Starting early

Natalie believes for a change in mindset to occur, it needs to start in primary schools, and continue in universities through to researchers.

To help promote this change, she takes an active role in the education sector, sitting on the Advisory Board for UOW’s faculty of Business and the Advisory Committee for UNSW School of Chemistry.

Natalie’s business was responsible for driving world-first research to create a capability framework for tech-transfer professionals, which is being used internationally to recruit and professionally develop staff. The business has been rolling out industry engagement training programs for researchers across Australia.

Natalie says her team hopes to play a role in educating researchers, but to also inspire the next generation of students to take an interest in Science, Technology, Engineering and Mathematics (STEM). More than that, she wants everyone to have an understanding that science degrees don’t just lead to research and academia. People studying these degrees are growing knowledge-based business in Australia.

“We are encouraging kids in STEM, women in STEM and STEM entrepreneurship in schools and unis,” she says.

“I want to make sure students in science are learning about marketing and commercialisation early on and that scientists are talking to each other.

“For me my goal would be that there would be an increase in the number of students studying science, and a change to the curriculum in science and maths to make it more inviting. I’d also like to see more students at university actually taking up the combination of science marketing or science business subjects.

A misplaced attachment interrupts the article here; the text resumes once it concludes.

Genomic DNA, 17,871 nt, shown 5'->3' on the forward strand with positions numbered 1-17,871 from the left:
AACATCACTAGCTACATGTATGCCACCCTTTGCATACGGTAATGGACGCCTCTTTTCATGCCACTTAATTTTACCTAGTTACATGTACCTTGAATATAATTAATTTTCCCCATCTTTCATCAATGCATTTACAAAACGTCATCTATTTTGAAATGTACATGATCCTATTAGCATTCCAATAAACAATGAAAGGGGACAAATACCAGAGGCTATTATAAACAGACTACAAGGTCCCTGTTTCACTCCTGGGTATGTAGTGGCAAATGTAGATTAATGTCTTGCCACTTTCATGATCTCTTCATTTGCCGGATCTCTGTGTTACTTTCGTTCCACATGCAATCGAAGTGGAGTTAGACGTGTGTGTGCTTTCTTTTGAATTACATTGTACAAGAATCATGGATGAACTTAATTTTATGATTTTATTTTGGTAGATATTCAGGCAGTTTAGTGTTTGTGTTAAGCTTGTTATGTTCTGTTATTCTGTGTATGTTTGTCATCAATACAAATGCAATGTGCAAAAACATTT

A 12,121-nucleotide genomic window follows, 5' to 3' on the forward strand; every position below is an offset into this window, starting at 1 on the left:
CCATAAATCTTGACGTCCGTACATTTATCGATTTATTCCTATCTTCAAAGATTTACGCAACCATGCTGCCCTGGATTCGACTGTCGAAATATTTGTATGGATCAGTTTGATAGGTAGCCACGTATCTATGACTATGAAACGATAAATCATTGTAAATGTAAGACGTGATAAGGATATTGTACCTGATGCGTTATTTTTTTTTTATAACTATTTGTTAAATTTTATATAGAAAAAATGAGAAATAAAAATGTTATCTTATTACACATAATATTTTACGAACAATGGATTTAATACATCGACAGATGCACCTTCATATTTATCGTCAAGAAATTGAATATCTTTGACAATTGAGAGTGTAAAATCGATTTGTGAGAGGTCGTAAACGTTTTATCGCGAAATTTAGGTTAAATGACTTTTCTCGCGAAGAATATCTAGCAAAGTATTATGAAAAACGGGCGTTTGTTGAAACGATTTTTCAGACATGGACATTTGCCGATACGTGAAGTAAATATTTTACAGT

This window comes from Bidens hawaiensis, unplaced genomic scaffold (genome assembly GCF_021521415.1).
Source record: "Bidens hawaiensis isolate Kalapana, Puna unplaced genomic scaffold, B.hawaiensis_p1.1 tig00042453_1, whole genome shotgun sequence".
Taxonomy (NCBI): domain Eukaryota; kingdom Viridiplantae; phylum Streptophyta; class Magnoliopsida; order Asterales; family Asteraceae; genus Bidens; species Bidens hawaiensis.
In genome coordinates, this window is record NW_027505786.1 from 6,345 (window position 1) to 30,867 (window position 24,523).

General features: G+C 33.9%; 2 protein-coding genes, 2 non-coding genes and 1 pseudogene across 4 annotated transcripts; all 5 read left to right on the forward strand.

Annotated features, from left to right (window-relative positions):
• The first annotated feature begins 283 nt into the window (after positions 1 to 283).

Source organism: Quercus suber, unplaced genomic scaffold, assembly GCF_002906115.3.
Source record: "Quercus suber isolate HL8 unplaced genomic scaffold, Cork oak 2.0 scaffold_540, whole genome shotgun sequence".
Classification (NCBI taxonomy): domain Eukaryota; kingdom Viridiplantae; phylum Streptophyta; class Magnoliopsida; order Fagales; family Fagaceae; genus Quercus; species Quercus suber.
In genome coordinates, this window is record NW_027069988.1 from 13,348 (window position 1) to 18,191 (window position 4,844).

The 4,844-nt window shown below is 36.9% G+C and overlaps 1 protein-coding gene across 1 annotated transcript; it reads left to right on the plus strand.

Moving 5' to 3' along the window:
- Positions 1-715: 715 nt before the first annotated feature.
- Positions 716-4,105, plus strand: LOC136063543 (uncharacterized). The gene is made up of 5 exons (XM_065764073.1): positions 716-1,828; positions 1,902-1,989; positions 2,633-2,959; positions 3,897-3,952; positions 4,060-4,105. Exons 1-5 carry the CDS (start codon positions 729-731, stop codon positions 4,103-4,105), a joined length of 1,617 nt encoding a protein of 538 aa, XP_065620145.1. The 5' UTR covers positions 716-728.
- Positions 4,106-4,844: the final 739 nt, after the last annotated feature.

“It’s not just an academic career with science, you can run a company. In the media, I don’t think there’s much visibility of people doing science except for academics. It should be common to be able to move between academia and industry.

“When I was at UOW, I had lecturers who had industry experience or had come from industry into academia. It was so good to be able to ask them questions about how things happen in the real world.”

Making STEM flexible

Encouraging people to get into STEM isn’t just something Natalie promotes externally. It’s core to what she does within her own business too.

From personal experience, and listening to the stories of women around her, she says there can be stigma attached to mothers working in the industry.
This has led to a wealth of untapped potential – women who have the knowledge, but struggle to find the work.

“I remember chatting with a mother who was an electrical engineer. I asked what she was doing and she said she was packing shelves at Target at night. I asked if there was anything she could do with her skill-set but she couldn’t find anything part-time,” Natalie says.

“Starting my business, I couldn’t employ everyone full-time, so I started asking other women I knew what they were up to – a lot of them had kids and didn’t want to go back full-time. They were women I respected who worked well before kids, so why couldn’t they work well after?

“They are the most committed, loyal, hard-working staff because they only have limited time and have this incredible education and experience that goes to waste if people don’t give them work.”

The idea of transforming an industry, while also empowering women and commercialising technology is no mean feat. The journey certainly hasn’t been easy for Natalie, who admits there have been highs and lows to learning how to run and manage a business.

But no matter how big the setback, she continues to be fuelled by her passion for both science and business – and her recognition that the two rely on each other to make an impact, for everyday people, businesses and communities.